In addition to inhibition, other mechanisms underlie task switching and PES. For example, cue encoding may play a critical role in task switching [38] and orienting to the error tone may underlie PES (Burns JT: The effects of error on reaction time in a serial reaction task, unpublished). In the present study, the CTI was 0 ms (cue and the target both appeared simultaneously), so participants were not required to remember the cue regarding the task to be performed. Orienting accounts of PES suggest that PES is caused by the relative infrequency of errors which cause attentional capture. However, the orienting account of the PES is also linked to orienting to the inhibitory process. For example, it has been suggested that the occurrence of an error was followed by an orienting response which inhibited rather than facilitated subsequent responses (Burns JT: The effects of error on reaction time in a serial reaction task, unpublished). In line with this, Barcelo and colleagues [39] reported slowing after infrequent events (oddballs) to the task. Hence, the orienting account also suggests an inhibitory mechanism explanation for PES, which further strengthens our argument that inhibition could be a common mechanism underlying task switching and error processing.

In addition to common mechanism (inhibition) between task switching and error processing, failure to maintain task set could be a different mechanism which underlies only in task switching but not in error processing. Thus, with respect to the failure to maintain task set task switching and error processing are dissociable processes. A closer look at the RT distributions of task switch and task non-switch, response switch and response repetition, S-R compatible and S-R incompatible trials, and post error trials reveal that the development of both the processes (task switching and error processing) differed in terms of difference in age-related changes observed in the 5th and 95th percentile value. For example, major reduction in switch costs was observed between 9 to 11 years, primarily due to the sudden decrease in the 95th percentile value, indicating the decrement in RTs in the slow trials. Major reduction in values was obtained for RT distribution of trials immediately following an error in the 5th and 95th percentile. This indicates a decrease in RTs in both the fast and slow trials respectively. It appears that the failure to maintain a task set occasionally on task switch and task non-switch trials stayed constant in children with 6 to 9 years of age. However, these failures come down between 9 and 11 years of age.

In addition, major changes in RT occurred between 9 to 11 years, in both the fast and slow trials of task type (task switch and task repetition), which was also observed with other two variables such as response type (response switch and response repetition), and S-R compatibility type (S-R compatible and S-R incompatible). These results indicate that the major age-related changes in task switching occurred in the later age group (9 to 11 years). However, in the PES, major development was observed in the early ages such as 6 to 9 years in fast trials and 9 to 10 years in slow trials. These results indicated that the major age-related changes in PES occurred in the early age group (6 to 9 years) as well as in the later age group (9 to 10 years). These results suggest that both task switching and error processing show some differences with respect to failure-to-maintain task set.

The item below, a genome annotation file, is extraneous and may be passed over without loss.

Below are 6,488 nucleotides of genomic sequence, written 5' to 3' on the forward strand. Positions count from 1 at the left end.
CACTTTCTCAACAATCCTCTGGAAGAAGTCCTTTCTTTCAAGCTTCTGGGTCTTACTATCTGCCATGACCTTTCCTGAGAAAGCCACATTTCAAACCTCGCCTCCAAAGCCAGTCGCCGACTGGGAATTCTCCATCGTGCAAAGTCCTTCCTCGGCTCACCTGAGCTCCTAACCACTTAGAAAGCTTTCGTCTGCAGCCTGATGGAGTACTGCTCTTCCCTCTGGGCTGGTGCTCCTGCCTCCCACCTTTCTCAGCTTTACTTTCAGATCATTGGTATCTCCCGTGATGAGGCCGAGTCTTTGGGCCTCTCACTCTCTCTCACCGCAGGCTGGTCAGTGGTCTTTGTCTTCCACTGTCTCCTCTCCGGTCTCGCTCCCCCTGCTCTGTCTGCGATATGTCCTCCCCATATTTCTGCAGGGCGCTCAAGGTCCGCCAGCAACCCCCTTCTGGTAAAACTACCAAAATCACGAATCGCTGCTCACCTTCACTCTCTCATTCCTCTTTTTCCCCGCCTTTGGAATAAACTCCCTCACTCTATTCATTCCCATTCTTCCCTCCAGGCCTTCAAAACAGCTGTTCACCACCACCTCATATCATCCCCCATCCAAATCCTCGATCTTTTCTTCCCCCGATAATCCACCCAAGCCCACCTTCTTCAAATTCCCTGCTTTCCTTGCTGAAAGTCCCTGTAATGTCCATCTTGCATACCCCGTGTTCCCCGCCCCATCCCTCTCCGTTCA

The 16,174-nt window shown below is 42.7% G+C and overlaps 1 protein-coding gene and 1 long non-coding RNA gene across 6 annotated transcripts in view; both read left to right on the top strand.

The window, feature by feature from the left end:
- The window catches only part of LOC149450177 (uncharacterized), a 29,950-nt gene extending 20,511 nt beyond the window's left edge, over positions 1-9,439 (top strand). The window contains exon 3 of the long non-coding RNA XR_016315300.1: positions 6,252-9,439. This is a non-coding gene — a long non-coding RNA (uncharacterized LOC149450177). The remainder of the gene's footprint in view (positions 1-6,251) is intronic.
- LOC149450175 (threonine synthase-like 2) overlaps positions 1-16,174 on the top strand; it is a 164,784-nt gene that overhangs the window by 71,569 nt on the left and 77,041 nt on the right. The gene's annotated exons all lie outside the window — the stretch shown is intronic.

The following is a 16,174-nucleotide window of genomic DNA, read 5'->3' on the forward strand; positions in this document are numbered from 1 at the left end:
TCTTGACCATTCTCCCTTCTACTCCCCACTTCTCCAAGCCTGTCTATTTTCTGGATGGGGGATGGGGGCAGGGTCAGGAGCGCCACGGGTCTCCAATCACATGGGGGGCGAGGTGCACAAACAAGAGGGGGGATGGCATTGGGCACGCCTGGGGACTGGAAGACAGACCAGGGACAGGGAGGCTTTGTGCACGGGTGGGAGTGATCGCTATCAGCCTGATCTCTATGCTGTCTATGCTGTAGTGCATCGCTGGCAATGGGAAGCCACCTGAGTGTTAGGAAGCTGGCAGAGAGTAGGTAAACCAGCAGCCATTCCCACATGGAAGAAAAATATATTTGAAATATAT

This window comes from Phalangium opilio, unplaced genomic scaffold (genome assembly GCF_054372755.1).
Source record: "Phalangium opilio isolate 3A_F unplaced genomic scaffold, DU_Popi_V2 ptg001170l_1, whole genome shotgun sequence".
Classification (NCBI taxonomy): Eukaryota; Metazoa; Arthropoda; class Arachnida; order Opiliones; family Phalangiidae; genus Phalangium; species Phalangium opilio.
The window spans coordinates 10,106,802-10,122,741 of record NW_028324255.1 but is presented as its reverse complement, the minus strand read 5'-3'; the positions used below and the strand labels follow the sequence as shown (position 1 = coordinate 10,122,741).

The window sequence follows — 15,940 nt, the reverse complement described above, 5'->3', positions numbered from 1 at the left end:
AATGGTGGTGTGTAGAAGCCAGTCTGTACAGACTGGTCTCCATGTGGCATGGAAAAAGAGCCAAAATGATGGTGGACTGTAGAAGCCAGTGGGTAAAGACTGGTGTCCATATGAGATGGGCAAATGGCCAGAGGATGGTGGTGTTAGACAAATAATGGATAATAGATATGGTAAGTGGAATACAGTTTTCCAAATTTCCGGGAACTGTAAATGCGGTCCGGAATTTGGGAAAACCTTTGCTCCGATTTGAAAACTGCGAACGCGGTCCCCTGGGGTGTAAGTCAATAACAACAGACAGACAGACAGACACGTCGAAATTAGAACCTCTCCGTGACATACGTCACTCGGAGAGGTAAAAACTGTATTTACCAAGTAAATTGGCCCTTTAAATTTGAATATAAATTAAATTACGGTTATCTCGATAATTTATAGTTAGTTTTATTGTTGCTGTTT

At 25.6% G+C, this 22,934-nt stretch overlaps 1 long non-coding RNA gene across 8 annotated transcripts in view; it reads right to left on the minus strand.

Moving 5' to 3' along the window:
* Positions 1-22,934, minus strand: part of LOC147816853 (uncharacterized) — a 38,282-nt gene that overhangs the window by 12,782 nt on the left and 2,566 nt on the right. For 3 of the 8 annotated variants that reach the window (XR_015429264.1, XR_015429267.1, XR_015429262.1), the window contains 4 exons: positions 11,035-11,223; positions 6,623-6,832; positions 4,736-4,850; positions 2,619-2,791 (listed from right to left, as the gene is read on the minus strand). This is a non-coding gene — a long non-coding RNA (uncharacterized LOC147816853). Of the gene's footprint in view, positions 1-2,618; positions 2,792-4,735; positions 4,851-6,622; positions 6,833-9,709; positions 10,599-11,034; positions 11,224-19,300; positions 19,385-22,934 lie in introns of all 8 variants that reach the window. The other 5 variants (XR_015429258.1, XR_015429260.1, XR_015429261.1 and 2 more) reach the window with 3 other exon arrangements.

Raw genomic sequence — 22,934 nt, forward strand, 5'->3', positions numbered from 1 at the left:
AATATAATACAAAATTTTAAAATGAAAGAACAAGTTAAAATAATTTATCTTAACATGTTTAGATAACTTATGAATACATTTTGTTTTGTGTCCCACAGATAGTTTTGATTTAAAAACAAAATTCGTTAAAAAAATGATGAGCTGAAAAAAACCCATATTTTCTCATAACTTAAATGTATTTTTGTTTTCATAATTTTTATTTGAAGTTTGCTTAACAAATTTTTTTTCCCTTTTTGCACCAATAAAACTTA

Together, these results throw some light on the long-running debate between unitary and component views of executive control. The unitary theory of executive control posits a unified mechanism or a common resource underlying various aspects of executive control, while component theories of executive control argued that executive control consists of a number of distinct but interacting components such as task switching and error processing. Results of the present study support component views of executive control. We also found that there are shared as well as different mechanisms underlying control processes such as task switching and error processing.

Limitations

In the present study we have not manipulated the response-cue interval or the cue-target interval. These could be further manipulated in future studies to see the effect of these variables in the development of task switching in children.

Conclusion

It appears that the major development in task switching takes place between 7 to 10 years of age, which indicates that task switching develops continuously. However, when we look at the switch costs as a function of response repetition/switching - SR compatibility/incompatibility then the development in task switching was not continuous. Major development in error processing takes place between 6 to 8 and 9 to 10 years of age, which indicates that the development of error processing is not continuous, but occurs in spurts. The developmental pattern of error processing is similar to the developmental pattern of task switching in response-repetition condition, in both the compatible and incompatible trials, indicating that inhibition could be a common mechanism underlying both the processes. However, with respect to the mechanism underlying failure-to-maintain task sets, the two processes of error processing and task switching are dissociable. The present study supports the component view of executive control. It also has implications for developmental disorders like ADHD characterized by executive control deficits.

List of abbreviations

ADHD: 

Attention Deficit Hyperactivity Disorder

SC: 

Switch Costs

S-R: 

Stimulus-Response

PES: 

Post-Error-Slowing

ERP: 

Error Related Potential

ERN: 

Error Related Negativity

Pe: 

Error-Positivity

RT: 

Reaction Time

CDF: 

Cumulative Distribution Function

RCI: 

Response-Cue Interval

ITI: 

Inter-Trial Interval

CTI: 

Cue-Target Interval.

Declarations

Acknowledgements

We are grateful to the children, parents and teachers who participated in the study. We also thank Dr. Sanjay Chandrasekharan and Prof. Jim Brown for their comments on the manuscript.

Authors’ Affiliations

(1)
Centre of Behavioural and Cognitive Sciences, University of Allahabad

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© Gupta et al; licensee BioMed Central Ltd. 2009

This article is published under license to BioMed Central Ltd. This is an Open Access article distributed under the terms of the Creative Commons Attribution License (http://creativecommons.org/licenses/by/2.0), which permits unrestricted use, distribution, and reproduction in any medium, provided the original work is properly cited.